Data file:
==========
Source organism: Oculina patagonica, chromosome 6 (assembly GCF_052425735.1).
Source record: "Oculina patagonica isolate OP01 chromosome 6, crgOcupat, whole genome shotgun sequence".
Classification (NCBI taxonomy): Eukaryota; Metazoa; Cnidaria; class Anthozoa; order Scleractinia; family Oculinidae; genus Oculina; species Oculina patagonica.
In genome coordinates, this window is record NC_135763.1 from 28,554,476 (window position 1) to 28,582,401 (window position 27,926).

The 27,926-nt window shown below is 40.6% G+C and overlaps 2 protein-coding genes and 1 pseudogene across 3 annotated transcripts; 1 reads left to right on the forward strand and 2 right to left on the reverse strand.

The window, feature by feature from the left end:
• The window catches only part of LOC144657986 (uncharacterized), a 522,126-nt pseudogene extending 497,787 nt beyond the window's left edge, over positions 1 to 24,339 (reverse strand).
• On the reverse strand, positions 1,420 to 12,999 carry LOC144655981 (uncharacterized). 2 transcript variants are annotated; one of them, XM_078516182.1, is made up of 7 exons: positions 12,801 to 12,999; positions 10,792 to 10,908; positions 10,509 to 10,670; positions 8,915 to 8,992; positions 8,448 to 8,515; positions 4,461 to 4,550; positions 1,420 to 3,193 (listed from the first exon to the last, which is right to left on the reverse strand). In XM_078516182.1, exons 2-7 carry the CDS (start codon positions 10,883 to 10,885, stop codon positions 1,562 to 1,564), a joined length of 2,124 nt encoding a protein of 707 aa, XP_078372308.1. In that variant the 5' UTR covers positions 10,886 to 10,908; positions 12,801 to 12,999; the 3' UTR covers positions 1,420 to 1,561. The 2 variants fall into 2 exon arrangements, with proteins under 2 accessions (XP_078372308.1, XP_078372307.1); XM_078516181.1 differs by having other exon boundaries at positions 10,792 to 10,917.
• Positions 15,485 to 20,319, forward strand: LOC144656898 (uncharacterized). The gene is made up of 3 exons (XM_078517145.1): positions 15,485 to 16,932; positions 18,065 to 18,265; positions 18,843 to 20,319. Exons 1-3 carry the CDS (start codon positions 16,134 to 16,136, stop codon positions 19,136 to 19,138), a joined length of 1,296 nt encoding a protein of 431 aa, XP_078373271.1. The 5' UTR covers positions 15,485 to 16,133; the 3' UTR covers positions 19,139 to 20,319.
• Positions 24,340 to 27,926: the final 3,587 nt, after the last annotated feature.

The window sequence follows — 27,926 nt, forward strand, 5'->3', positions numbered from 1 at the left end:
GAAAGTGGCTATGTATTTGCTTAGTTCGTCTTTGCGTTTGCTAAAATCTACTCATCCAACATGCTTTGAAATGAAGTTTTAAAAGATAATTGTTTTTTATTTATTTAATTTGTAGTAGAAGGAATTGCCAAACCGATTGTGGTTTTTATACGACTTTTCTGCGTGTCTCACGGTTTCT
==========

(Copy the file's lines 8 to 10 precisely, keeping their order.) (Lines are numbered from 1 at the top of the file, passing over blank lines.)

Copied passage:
• On the reverse strand, positions 1,420 to 12,999 carry LOC144655981 (uncharacterized). 2 transcript variants are annotated; one of them, XM_078516182.1, is made up of 7 exons: positions 12,801 to 12,999; positions 10,792 to 10,908; positions 10,509 to 10,670; positions 8,915 to 8,992; positions 8,448 to 8,515; positions 4,461 to 4,550; positions 1,420 to 3,193 (listed from the first exon to the last, which is right to left on the reverse strand). In XM_078516182.1, exons 2-7 carry the CDS (start codon positions 10,883 to 10,885, stop codon positions 1,562 to 1,564), a joined length of 2,124 nt encoding a protein of 707 aa, XP_078372308.1. In that variant the 5' UTR covers positions 10,886 to 10,908; positions 12,801 to 12,999; the 3' UTR covers positions 1,420 to 1,561. The 2 variants fall into 2 exon arrangements, with proteins under 2 accessions (XP_078372308.1, XP_078372307.1); XM_078516181.1 differs by having other exon boundaries at positions 10,792 to 10,917.
• Positions 15,485 to 20,319, forward strand: LOC144656898 (uncharacterized). The gene is made up of 3 exons (XM_078517145.1): positions 15,485 to 16,932; positions 18,065 to 18,265; positions 18,843 to 20,319. Exons 1-3 carry the CDS (start codon positions 16,134 to 16,136, stop codon positions 19,136 to 19,138), a joined length of 1,296 nt encoding a protein of 431 aa, XP_078373271.1. The 5' UTR covers positions 15,485 to 16,133; the 3' UTR covers positions 19,139 to 20,319.
• Positions 24,340 to 27,926: the final 3,587 nt, after the last annotated feature.